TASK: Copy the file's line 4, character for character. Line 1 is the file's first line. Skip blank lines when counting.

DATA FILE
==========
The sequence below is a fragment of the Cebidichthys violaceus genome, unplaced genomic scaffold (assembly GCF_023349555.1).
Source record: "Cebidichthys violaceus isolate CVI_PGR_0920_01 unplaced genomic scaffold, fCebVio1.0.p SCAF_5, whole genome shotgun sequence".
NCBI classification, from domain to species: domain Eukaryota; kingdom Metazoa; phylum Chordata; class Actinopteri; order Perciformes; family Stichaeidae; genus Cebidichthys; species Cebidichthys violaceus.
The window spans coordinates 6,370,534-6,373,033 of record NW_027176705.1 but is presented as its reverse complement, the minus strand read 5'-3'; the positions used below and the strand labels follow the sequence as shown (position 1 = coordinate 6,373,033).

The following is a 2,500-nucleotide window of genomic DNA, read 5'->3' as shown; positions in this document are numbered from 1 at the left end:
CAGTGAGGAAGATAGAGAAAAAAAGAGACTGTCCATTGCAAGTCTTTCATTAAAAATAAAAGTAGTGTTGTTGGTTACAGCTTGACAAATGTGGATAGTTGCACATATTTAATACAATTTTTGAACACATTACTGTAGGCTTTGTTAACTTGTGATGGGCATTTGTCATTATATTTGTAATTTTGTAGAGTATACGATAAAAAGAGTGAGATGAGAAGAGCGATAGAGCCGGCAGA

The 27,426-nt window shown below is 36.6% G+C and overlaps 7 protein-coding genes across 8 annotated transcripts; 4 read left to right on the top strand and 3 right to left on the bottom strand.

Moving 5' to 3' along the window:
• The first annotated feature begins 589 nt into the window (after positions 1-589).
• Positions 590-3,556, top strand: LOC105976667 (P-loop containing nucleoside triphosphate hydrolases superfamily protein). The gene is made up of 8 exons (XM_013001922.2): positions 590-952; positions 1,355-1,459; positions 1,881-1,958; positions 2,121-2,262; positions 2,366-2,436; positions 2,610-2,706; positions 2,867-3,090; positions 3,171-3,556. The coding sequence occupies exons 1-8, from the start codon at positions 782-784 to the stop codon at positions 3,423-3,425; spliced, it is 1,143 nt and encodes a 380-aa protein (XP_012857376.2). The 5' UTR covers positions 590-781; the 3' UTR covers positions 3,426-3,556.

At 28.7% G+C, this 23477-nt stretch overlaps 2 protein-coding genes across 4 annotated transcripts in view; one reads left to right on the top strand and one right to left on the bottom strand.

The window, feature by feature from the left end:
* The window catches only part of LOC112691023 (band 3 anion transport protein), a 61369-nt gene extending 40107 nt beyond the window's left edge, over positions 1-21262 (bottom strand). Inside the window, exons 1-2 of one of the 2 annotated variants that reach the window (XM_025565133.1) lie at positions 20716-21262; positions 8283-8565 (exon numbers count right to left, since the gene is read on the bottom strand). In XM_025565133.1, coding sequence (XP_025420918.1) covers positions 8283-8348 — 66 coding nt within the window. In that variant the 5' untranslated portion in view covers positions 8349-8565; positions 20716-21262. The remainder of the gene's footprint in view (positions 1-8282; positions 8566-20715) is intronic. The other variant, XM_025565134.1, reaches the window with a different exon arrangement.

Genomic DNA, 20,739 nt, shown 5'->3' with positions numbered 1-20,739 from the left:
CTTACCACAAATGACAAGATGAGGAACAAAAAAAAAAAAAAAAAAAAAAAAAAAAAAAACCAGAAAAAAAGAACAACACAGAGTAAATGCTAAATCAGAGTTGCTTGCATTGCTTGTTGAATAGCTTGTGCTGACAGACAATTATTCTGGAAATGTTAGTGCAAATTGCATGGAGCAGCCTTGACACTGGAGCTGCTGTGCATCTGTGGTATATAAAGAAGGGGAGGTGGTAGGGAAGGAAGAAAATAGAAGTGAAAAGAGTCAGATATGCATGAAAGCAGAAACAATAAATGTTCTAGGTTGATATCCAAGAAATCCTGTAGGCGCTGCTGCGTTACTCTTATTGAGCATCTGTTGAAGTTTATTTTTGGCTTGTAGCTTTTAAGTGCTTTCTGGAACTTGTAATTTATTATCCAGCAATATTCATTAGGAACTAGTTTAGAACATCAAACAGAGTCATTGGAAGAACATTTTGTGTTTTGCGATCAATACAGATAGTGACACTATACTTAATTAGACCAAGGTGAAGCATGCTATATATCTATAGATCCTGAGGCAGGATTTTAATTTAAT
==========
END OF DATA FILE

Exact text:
The window spans coordinates 6,370,534-6,373,033 of record NW_027176705.1 but is presented as its reverse complement, the minus strand read 5'-3'; the positions used below and the strand labels follow the sequence as shown (position 1 = coordinate 6,373,033).